both ISCCP satellite data and NCEP/NCAR reanalysis data for at least the last 20 years suggesting that small fluctuations in solar activity may be linked to changes in the Earth’s atmosphere via a relationship between the GCR flux and cloud cover; such a connection may amplify small changes in solar activity. In addition, a GCR – cloud relationship may also act in conjunction with other likely solar – terrestrial relationships concerning variations in solar UV (Haigh, 1996) and total solar irradiance (Meehl et al., 2009). The climatic forcings resulting from such solar – terrestrial links may have had a significant impact on climate prior to the onset of anthropogenic warming, accounting for the presence of solar cycle relationships detectable in palaeoclimatic records (e.g.,Bond et al., 2001; Neff et al., 2001; Mauas et al., 2008).

Further detailed investigation is required to better understand GCR – atmosphere relationships. Specifically, the use of both ground-based and satellite-based cloud/atmospheric monitoring over high-resolution timescales for extended periods of time is required. In addition, information regarding potentially important microphysical properties such as aerosols, cloud droplet size, and atmospheric electricity must also be considered. Through such monitoring efforts, in addition to both computational modelling (such as that of Zhou and Tinsley, 2010) and experimental efforts (such as that of Duplissy et al., 2010) we may hope to better understand the effects described here.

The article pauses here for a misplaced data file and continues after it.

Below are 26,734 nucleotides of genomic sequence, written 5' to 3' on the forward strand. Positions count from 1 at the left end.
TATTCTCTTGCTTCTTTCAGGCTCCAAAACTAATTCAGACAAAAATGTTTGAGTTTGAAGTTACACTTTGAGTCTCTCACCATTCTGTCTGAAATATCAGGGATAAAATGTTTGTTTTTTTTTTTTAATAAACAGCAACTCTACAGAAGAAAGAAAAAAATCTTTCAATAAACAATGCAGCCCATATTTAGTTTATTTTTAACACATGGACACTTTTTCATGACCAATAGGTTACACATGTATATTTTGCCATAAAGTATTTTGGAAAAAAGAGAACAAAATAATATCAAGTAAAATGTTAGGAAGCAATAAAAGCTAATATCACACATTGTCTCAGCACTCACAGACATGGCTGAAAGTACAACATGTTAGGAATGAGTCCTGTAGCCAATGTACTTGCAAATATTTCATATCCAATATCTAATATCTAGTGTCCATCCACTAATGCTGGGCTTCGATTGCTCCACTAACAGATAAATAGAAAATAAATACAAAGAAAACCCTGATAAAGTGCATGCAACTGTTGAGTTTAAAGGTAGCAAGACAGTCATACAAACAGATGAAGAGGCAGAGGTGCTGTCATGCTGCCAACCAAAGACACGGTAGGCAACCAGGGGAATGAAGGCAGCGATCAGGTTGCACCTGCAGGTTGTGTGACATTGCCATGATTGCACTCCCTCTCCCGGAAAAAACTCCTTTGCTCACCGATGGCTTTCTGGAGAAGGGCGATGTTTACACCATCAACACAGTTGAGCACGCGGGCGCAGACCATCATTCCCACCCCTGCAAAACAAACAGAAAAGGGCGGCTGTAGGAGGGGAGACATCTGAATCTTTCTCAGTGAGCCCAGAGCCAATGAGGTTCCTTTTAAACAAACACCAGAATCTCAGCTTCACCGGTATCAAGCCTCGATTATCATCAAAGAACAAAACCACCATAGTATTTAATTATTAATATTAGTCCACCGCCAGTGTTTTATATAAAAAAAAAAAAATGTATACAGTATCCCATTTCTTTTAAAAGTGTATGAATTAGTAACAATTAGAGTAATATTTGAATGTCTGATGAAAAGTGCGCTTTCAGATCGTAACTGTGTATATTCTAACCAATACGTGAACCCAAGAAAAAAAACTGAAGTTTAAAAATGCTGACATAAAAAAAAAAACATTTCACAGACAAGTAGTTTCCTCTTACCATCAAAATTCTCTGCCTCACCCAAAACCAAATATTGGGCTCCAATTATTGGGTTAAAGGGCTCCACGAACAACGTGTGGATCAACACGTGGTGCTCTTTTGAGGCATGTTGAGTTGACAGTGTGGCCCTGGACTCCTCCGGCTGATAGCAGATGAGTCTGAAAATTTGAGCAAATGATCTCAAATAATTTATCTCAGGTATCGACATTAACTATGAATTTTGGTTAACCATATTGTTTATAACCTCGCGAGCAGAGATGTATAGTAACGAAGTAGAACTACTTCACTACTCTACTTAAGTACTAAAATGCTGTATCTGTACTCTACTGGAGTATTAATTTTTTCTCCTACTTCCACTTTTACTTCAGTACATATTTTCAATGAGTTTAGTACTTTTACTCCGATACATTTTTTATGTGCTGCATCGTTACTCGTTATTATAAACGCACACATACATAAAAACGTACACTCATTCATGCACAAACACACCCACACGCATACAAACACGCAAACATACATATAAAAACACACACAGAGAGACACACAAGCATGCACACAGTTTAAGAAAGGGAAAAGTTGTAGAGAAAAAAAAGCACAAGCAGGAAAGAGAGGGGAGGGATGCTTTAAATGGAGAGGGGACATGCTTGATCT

It seems they have found the signal. This is a compelling finding because it now opens a pathway and roadmap on where and how to look. Expect more to come.

The full paper is here: Final Revised Paper (PDF, 2.2 MB)

h/t to The Hockey Schtick

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Stephan

Leif?

Brian H

Lief is still in orbit.

Boudu

So, what they’ve done is propose a theory, think about how it might be realised in the real world then used empirical observations to prove their hypothesis. Groundbreaking.

Scarface

So, it’s the sun after all. Who would have thought that…